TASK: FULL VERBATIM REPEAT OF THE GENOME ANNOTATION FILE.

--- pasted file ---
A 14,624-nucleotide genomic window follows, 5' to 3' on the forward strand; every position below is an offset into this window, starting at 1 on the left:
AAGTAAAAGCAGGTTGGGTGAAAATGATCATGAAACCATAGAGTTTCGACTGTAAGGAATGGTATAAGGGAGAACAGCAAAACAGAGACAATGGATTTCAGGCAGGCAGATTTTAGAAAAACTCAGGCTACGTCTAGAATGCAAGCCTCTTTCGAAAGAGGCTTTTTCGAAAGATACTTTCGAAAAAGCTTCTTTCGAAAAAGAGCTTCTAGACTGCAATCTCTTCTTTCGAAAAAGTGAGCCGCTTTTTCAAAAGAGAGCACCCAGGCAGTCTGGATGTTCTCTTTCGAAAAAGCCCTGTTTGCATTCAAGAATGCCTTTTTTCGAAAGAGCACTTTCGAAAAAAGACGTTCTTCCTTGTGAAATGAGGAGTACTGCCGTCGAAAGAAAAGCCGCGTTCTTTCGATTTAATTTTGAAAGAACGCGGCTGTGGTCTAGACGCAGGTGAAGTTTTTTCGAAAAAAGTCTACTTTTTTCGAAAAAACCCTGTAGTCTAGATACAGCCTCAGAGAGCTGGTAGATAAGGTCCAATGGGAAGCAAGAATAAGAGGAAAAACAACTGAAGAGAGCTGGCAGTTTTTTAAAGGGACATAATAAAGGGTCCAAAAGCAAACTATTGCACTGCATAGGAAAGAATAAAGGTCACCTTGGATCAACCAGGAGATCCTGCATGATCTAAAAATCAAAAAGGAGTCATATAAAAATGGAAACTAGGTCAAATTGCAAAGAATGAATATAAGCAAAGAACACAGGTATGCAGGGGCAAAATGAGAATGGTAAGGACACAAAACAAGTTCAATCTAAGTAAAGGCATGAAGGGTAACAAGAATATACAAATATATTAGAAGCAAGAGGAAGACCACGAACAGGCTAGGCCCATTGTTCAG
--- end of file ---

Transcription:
A 14,624-nucleotide genomic window follows, 5' to 3' on the forward strand; every position below is an offset into this window, starting at 1 on the left:
AAGTAAAAGCAGGTTGGGTGAAAATGATCATGAAACCATAGAGTTTCGACTGTAAGGAATGGTATAAGGGAGAACAGCAAAACAGAGACAATGGATTTCAGGCAGGCAGATTTTAGAAAAACTCAGGCTACGTCTAGAATGCAAGCCTCTTTCGAAAGAGGCTTTTTCGAAAGATACTTTCGAAAAAGCTTCTTTCGAAAAAGAGCTTCTAGACTGCAATCTCTTCTTTCGAAAAAGTGAGCCGCTTTTTCAAAAGAGAGCACCCAGGCAGTCTGGATGTTCTCTTTCGAAAAAGCCCTGTTTGCATTCAAGAATGCCTTTTTTCGAAAGAGCACTTTCGAAAAAAGACGTTCTTCCTTGTGAAATGAGGAGTACTGCCGTCGAAAGAAAAGCCGCGTTCTTTCGATTTAATTTTGAAAGAACGCGGCTGTGGTCTAGACGCAGGTGAAGTTTTTTCGAAAAAAGTCTACTTTTTTCGAAAAAACCCTGTAGTCTAGATACAGCCTCAGAGAGCTGGTAGATAAGGTCCAATGGGAAGCAAGAATAAGAGGAAAAACAACTGAAGAGAGCTGGCAGTTTTTTAAAGGGACATAATAAAGGGTCCAAAAGCAAACTATTGCACTGCATAGGAAAGAATAAAGGTCACCTTGGATCAACCAGGAGATCCTGCATGATCTAAAAATCAAAAAGGAGTCATATAAAAATGGAAACTAGGTCAAATTGCAAAGAATGAATATAAGCAAAGAACACAGGTATGCAGGGGCAAAATGAGAATGGTAAGGACACAAAACAAGTTCAATCTAAGTAAAGGCATGAAGGGTAACAAGAATATACAAATATATTAGAAGCAAGAGGAAGACCACGAACAGGCTAGGCCCATTGTTCAG